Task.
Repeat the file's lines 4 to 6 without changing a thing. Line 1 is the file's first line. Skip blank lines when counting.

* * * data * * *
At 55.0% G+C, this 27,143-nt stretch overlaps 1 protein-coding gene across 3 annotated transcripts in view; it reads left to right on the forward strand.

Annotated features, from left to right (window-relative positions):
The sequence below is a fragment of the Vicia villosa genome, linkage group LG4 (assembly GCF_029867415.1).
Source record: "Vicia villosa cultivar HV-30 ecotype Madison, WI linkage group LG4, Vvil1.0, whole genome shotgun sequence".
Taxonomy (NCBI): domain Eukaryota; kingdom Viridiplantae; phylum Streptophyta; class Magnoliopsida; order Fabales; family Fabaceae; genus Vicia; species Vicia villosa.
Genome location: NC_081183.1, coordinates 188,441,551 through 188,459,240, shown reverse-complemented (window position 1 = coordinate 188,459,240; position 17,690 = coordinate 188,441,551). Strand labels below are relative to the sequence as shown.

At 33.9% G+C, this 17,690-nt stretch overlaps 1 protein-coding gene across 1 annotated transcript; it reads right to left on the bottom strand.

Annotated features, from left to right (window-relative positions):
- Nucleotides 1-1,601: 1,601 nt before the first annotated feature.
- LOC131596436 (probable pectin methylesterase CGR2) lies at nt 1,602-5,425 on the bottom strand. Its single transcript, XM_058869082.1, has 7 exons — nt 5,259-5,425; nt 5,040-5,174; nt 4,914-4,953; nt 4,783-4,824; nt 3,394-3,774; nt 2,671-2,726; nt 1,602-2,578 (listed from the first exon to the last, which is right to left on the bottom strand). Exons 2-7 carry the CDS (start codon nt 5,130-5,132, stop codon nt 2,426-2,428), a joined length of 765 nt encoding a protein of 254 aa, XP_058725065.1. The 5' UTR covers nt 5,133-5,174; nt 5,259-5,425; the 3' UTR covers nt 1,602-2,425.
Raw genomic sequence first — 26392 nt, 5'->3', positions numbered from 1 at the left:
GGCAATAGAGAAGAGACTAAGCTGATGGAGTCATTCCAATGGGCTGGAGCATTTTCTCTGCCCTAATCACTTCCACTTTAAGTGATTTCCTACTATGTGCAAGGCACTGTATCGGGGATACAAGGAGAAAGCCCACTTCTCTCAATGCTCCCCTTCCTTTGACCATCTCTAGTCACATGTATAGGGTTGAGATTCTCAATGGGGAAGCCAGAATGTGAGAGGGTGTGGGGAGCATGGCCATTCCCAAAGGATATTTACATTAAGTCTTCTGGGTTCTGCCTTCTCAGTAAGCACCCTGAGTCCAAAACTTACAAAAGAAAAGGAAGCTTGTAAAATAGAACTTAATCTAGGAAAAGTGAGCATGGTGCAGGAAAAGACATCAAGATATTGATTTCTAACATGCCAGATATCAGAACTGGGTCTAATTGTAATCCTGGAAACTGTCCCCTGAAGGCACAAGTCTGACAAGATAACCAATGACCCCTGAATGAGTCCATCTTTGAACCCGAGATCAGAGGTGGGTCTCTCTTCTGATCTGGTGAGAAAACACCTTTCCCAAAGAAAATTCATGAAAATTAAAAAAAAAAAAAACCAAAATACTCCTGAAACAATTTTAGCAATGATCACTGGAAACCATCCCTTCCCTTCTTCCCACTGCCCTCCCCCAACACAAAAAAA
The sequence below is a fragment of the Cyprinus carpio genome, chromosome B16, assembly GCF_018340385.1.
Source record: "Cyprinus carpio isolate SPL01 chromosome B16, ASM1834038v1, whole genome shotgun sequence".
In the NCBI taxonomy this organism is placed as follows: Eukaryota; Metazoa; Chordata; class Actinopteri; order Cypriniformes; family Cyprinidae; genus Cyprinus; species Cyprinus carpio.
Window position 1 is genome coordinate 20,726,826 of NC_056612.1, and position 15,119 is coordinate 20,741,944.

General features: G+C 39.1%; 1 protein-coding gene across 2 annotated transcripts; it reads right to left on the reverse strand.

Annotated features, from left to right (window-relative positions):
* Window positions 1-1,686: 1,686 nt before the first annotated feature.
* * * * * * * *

Source record: "Vicia villosa cultivar HV-30 ecotype Madison, WI linkage group LG4, Vvil1.0, whole genome shotgun sequence".
Taxonomy (NCBI): domain Eukaryota; kingdom Viridiplantae; phylum Streptophyta; class Magnoliopsida; order Fabales; family Fabaceae; genus Vicia; species Vicia villosa.
Genome location: NC_081183.1, coordinates 188,441,551 through 188,459,240, shown reverse-complemented (window position 1 = coordinate 188,459,240; position 17,690 = coordinate 188,441,551). Strand labels below are relative to the sequence as shown.